AT&T: 700 MHz interoperability proposal unnecessary, unprecedented
AT&T (NYSE:T) struck back at 700 MHz A-Block licensees that are pushing the FCC to mandate that AT&T use Band 12, rather than Band 17, to provide LTE services using 700 MHz spectrum.
Making such a regulatory change would be "an unprecedented intervention in the marketplace," said Joan Marsh, vice president of federal regulatory for AT&T, in an Aug. 16 notice to the FCC detailing her Aug. 13 ex parte meeting with Courtney Reinhard, legal advisor to FCC Commissioner Ajit Pai.
Such a move, argued Marsh, "would undermine the integrity and predictability of the wireless industry's standards-setting process, retard broadband investment and deployment, threaten the reliability of existing LTE services, expose millions of consumers to additional interference risk and yield none of the 'interoperability' benefits upon which the proposed regulatory mandate is falsely premised."
Band Class 12 includes the Lower A Block 700 MHz spectrum held by small licensees, while AT&T holds Lower B and C Block 700 MHz spectrum in Band Class 17. AT&T has said it created Band Class 17 to guard against interference from Channel 51 broadcast transmissions adjacent to the Band Class 12 Lower A Block spectrum.
The FCC's ongoing 700 MHz interoperability rulemaking pits A Block licensees--including Vulcan Wireless, King Street Wireless (U.S. Cellular's bidding partner), C Spire Wireless and MetroPCS (NYSE:PCS)--against larger carriers, primarily AT&T.
Vulcan Wireless, owned by Microsoft (NASDAQ:MSFT) co-founder Paul Allen, recently presented a framework to the FCC via which the commission could force interoperability across all paired spectrum blocks in the Lower 700 MHz band, with Band Class 12 becoming the de facto standard if they could not agree to another solution. Vulcan argues an interoperability mandate would ensure device availability for smaller 700 MHz licensees, as well as nationwide roaming opportunities.
Among other things, Vulcan alleges the current Band Class arrangement proves that AT&T held considerable influence with standards-setting body 3GPP, which ratified Band Class 17 and Band Class 13--the latter includes Verizon Wireless' (NYSE:VZ) Upper C Block holdings--in September 2008 but did not ratify Band Class 12 until December 2010.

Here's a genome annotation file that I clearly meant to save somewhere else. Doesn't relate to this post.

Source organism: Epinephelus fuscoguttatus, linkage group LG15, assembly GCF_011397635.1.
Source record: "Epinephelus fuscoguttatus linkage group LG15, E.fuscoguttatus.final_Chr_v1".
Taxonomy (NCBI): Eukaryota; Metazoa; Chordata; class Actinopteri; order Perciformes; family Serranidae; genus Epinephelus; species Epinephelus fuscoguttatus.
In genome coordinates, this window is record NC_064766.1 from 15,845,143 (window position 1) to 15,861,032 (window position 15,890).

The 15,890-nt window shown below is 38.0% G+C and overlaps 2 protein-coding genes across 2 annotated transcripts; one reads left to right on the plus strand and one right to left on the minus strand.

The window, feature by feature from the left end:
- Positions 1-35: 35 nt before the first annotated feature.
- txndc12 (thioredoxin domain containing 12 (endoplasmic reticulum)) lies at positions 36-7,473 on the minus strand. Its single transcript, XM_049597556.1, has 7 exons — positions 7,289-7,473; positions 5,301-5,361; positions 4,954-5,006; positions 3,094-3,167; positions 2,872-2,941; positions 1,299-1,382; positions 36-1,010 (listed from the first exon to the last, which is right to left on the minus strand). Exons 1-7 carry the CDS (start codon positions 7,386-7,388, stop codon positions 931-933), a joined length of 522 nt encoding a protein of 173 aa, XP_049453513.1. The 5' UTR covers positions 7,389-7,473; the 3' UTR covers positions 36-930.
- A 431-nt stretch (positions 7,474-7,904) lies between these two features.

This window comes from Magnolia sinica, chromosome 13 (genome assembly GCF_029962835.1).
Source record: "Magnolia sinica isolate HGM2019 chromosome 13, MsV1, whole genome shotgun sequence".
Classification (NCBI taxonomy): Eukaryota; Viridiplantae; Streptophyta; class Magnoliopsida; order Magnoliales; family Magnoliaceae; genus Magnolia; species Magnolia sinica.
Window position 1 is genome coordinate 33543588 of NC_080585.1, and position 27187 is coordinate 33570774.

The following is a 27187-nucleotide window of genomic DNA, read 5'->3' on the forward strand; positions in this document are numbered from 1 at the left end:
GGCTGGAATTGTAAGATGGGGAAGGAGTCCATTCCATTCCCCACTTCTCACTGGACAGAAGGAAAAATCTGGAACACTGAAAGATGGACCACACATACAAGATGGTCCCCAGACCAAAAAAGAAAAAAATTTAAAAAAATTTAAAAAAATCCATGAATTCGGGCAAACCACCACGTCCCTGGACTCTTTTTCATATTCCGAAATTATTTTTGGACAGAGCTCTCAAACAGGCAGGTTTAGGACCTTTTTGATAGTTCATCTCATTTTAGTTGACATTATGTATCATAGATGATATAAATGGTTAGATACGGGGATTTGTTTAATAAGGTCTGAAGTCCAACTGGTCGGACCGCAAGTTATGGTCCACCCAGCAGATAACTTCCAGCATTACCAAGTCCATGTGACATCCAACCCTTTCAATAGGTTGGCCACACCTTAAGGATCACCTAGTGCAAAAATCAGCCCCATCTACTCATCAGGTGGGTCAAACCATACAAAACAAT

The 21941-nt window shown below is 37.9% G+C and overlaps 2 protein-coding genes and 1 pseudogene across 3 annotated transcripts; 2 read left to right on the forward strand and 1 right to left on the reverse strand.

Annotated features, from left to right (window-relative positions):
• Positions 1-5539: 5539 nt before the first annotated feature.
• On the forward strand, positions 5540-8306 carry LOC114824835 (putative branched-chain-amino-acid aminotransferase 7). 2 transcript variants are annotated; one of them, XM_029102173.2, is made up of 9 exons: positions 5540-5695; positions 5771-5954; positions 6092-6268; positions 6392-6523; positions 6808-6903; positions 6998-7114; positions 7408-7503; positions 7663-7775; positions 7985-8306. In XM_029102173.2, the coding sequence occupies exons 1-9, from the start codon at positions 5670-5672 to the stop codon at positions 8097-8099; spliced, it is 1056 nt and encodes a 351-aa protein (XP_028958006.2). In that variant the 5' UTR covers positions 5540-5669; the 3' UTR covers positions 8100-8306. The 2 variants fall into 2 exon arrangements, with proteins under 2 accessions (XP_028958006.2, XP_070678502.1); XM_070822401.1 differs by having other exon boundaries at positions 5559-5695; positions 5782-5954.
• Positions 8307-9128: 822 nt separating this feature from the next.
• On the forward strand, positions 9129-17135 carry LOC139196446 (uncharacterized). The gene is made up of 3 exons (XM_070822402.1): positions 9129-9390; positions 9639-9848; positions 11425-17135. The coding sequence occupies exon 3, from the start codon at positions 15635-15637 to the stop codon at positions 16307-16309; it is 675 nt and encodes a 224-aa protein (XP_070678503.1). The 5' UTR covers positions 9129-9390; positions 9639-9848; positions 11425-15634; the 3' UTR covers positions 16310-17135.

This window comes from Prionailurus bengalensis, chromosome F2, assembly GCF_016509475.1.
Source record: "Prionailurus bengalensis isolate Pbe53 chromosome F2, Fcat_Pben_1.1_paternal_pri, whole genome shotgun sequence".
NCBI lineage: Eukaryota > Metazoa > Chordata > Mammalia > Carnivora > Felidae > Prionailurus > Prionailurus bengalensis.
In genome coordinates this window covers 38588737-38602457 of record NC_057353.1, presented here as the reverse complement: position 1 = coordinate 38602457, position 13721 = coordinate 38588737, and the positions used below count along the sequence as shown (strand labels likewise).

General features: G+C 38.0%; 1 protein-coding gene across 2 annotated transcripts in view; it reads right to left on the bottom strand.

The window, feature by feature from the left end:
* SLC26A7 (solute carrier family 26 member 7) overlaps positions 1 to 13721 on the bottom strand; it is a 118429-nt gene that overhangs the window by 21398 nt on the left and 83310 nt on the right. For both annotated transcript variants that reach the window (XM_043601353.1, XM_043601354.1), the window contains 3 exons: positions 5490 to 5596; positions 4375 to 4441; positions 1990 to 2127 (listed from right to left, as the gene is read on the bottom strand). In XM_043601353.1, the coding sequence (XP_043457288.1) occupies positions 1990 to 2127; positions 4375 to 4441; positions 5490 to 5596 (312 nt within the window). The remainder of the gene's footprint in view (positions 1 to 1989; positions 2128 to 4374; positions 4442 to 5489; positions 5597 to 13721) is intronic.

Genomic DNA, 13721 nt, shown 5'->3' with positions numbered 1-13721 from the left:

A Block licensees have argued that unless regulators force AT&T to switch from Band 17 to Band 12, device manufacturers will lack sufficient scale to create affordable Band 12 devices. "Marketplace developments in 2012 have already refuted these assertions," said Marsh, noting U.S. Cellular currently offers multiple Band 12 devices to its customers, "including two smartphones, a tablet, a Wi-Fi hotspot and a data card." Further, said Marsh, U.S. Cellular has announced that it will be adding up to four more 4G LTE devices this year.
While A Block licensees have argued that a Band 12 mandate is necessary to ensure their customers have nationwide roaming opportunities, AT&T claims "with broad availability of multi-band LTE chipsets, every operator has many LTE roaming options." U.S. Cellular already uses quad-band LTE chipsets, said Marsh.
According to AT&T, the proposed Band 12 mandate would subject AT&T's customers to interference from Channel 51 and the E Block. "Moreover, second-guessing 3GPP standards years after the fact would create substantial uncertainty as to whether future 3GPP standards can be relied upon, thus undermining incentives to invest in next generation networks, equipment, devices, and applications," said Marsh.
On a final note, Marsh asked the commission to phase out high-powered Channel 51 and E Block broadcasts "that are incompatible with efficient use of Lower 700 MHz spectrum."
Though Channel 51 licensees can participate in a planned incentive auction, in which they would be paid to give up their TV licenses to buyers that would use their frequencies for wireless broadband services, AT&T wants to the commission to move more quickly to encourage Channel 51 licensees to voluntarily relocate or cease their broadcasts during the period leading up to the incentive auction.
The operator also wants the FCC to ensure that the currently fallow E Block spectrum cannot be used for services that would cause significant harm in other Lower 700 MHz blocks.
- see this AT&T filing
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